I’ll put our entire lineup of 2011’s against any vintage…they probably won’t get high scores, they are not showy wines, but there is not a musty or lacking wine in the bunch!

    cheers, Bob

  23. The wines that I have consumed or purchased from the 2011 vintage had none of the problems mentioned and there are quite a few that are not on the list. They include producers that do what is necessary in the vineyard and at the sorting table year after year. None of them are on the above list they include but are not limited to Dehlinger, Benovia, Moshin, Paul Mathew, Emeritus, Hartford, Littorai to name just a few not mentioned by Steve. All Russian River/Sonoma Coast producers I might add. Many of these wines had wonderful aromatics, finesse, and delicate flavor profiles that many Pinot lovers desire. Not all of them are costly either. Consumers need to recognize that mass producers will not give them the consistent quality that small winemaker owned operations provide. Know your producer and support them!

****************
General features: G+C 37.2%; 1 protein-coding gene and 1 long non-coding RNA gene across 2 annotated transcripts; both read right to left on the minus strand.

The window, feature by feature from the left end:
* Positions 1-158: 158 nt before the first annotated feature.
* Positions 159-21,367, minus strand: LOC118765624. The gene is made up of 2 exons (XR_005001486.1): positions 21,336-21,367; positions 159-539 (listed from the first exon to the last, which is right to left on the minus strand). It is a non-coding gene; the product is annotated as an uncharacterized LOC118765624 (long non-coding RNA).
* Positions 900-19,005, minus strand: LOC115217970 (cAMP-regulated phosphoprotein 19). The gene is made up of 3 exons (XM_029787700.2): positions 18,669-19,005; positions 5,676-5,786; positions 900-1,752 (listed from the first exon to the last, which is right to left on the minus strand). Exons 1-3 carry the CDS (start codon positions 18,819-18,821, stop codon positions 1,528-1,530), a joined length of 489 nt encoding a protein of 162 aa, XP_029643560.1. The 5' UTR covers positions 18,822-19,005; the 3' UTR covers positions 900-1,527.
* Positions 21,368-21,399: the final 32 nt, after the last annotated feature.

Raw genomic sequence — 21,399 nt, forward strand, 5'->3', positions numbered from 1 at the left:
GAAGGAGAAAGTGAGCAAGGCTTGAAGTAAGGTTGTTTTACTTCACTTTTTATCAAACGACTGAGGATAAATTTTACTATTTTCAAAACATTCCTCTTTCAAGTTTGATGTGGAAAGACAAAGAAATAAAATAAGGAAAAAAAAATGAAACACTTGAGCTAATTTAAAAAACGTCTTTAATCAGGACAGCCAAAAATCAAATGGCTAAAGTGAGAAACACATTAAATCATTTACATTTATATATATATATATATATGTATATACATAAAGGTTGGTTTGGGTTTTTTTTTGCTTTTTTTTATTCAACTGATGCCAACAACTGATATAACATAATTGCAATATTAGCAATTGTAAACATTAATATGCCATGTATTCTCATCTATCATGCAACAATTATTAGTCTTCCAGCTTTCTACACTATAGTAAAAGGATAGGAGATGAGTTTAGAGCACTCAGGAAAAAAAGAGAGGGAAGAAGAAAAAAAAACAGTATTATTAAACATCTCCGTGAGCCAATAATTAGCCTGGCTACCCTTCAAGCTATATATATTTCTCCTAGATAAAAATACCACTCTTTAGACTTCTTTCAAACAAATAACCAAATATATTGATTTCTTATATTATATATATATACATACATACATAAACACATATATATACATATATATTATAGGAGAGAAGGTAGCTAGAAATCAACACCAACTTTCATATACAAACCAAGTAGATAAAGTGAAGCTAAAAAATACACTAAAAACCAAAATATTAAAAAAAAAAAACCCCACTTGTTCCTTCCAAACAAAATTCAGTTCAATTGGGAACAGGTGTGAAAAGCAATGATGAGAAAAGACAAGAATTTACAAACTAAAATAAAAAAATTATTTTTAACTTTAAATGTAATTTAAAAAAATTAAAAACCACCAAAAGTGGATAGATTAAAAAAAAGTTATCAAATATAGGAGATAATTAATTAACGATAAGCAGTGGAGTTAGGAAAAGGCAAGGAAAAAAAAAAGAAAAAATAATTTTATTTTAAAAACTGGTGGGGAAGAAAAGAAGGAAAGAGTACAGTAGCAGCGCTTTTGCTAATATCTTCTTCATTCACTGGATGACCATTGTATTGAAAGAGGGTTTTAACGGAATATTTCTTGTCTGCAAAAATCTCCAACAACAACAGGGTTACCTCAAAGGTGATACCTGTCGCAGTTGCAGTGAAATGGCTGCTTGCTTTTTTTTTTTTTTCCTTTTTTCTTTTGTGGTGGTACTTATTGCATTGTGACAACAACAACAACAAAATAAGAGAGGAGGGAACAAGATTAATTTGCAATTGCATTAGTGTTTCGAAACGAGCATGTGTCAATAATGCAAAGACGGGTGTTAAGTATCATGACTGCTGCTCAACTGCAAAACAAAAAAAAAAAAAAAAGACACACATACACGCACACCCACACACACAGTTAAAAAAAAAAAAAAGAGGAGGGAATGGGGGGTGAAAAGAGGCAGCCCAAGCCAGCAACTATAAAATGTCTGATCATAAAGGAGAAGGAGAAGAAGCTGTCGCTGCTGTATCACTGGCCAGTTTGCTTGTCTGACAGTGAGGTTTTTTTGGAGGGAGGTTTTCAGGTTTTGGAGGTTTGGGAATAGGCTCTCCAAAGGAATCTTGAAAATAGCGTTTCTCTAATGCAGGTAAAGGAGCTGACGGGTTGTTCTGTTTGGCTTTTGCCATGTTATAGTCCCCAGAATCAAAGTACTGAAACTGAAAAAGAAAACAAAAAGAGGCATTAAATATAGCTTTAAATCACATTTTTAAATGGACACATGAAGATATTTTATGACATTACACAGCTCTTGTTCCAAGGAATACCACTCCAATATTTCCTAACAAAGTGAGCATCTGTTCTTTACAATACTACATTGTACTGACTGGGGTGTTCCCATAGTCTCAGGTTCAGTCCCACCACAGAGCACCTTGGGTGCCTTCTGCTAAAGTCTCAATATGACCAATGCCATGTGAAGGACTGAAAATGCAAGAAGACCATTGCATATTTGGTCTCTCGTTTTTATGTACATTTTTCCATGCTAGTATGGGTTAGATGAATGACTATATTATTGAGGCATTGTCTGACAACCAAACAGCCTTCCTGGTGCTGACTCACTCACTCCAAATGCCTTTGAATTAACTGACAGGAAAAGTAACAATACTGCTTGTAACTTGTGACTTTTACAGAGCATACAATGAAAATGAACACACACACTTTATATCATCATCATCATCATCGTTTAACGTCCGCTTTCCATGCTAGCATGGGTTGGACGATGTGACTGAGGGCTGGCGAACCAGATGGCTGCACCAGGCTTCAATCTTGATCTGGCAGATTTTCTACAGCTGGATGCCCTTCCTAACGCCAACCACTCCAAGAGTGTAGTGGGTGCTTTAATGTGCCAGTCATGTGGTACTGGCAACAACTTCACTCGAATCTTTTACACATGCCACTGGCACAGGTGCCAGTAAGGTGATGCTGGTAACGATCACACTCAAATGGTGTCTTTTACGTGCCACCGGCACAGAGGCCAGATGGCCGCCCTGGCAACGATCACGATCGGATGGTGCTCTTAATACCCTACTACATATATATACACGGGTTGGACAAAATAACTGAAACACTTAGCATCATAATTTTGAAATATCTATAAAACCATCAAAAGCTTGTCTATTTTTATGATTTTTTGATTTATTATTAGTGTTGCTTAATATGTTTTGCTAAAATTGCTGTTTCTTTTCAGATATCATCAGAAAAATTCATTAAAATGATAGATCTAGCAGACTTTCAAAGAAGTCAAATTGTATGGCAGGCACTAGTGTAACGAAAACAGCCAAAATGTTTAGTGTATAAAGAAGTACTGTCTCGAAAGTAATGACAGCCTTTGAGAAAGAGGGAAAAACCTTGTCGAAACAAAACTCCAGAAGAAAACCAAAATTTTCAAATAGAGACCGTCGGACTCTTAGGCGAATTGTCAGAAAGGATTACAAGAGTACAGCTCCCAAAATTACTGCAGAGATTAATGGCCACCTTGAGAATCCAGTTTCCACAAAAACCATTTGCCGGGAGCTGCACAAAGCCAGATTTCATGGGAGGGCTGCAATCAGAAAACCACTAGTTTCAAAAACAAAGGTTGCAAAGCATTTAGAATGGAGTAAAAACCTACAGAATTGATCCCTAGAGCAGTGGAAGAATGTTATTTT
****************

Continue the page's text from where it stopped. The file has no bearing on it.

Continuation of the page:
24. Thanks for the info about 2011 vintage.

  25. I heard Maybach declassified their entire 2011 Cab vintage.

    “a highly uneven growing season in 2011 led to
    the eventual abandonment of our Materium and Amoenus Cabernets from that vintage.”